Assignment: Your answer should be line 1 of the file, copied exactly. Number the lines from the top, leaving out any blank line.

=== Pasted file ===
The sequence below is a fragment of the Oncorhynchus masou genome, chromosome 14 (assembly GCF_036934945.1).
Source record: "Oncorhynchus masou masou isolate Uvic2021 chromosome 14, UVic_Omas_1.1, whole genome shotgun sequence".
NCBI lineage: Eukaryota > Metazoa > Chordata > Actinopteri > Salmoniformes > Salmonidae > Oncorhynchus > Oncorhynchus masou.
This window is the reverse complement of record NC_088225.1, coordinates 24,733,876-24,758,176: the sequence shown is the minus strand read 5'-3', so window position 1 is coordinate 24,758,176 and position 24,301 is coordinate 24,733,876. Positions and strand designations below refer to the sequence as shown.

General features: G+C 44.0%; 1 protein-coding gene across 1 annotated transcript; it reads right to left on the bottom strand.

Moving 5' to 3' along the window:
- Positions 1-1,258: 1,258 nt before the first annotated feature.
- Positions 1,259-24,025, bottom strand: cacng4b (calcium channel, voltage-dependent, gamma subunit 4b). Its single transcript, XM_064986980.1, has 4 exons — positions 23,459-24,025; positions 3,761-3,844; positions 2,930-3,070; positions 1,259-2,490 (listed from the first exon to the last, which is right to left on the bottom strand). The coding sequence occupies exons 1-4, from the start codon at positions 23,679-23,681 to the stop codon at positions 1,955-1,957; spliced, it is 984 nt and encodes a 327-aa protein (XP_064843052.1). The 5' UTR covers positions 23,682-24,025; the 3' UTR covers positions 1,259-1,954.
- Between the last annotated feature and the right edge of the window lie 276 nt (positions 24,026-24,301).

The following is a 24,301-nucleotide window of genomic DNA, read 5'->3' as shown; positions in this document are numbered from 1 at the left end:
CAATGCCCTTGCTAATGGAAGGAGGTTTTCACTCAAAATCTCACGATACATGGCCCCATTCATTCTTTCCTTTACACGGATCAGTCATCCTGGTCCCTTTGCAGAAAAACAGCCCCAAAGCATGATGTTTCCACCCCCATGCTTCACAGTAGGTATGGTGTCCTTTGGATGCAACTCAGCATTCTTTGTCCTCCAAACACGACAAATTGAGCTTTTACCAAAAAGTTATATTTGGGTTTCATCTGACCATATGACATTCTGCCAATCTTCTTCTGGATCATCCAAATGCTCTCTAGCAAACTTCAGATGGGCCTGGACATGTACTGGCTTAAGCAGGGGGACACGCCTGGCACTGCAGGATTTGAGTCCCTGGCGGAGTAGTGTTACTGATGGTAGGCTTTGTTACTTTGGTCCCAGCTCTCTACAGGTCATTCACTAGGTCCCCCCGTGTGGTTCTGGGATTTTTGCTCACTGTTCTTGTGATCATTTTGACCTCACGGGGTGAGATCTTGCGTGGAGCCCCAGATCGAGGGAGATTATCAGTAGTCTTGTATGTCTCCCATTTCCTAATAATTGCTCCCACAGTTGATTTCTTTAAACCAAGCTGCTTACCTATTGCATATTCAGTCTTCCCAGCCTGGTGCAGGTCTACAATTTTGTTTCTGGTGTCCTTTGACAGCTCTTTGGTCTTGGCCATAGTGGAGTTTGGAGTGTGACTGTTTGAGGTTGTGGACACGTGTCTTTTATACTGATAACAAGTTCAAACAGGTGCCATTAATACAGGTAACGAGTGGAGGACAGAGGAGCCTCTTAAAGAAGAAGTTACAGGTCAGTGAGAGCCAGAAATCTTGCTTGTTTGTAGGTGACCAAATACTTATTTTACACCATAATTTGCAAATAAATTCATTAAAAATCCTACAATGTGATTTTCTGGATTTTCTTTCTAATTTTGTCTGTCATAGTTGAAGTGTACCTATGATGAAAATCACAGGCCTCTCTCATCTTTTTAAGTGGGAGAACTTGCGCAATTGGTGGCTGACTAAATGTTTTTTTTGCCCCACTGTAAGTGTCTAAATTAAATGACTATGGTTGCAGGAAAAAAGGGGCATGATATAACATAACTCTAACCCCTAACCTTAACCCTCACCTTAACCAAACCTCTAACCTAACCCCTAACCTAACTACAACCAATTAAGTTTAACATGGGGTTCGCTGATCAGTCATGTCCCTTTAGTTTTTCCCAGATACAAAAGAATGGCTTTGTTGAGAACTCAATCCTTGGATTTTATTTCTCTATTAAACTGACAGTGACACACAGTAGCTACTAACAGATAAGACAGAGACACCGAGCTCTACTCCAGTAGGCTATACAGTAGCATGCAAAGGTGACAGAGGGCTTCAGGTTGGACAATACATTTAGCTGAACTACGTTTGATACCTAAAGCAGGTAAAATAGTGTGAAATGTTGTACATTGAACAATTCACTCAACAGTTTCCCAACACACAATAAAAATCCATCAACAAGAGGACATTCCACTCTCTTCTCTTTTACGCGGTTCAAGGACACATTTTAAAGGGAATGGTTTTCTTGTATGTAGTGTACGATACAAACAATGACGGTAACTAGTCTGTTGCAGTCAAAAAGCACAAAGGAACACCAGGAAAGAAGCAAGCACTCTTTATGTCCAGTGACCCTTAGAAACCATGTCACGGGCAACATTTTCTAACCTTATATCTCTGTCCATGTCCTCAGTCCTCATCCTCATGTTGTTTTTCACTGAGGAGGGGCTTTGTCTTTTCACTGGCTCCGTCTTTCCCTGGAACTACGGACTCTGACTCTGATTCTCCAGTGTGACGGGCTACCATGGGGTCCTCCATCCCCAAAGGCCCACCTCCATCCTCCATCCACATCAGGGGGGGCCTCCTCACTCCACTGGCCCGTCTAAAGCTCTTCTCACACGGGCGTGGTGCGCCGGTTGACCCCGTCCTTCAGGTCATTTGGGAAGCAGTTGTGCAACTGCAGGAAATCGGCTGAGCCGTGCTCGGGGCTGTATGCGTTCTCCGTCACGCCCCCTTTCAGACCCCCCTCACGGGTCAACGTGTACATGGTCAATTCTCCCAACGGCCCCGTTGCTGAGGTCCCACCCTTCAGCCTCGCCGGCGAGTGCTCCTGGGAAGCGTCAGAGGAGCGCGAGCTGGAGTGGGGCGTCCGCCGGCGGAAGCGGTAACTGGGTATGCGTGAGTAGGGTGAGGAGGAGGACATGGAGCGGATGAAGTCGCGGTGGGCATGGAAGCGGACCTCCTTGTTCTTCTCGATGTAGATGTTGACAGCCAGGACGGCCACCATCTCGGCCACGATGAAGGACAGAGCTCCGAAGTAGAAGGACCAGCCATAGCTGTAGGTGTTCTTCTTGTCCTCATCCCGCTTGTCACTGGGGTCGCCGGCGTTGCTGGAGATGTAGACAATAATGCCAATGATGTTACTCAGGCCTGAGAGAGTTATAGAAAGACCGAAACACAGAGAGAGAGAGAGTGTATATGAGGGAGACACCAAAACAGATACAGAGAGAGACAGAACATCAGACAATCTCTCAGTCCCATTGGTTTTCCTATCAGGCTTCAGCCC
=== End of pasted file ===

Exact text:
The sequence below is a fragment of the Oncorhynchus masou genome, chromosome 14 (assembly GCF_036934945.1).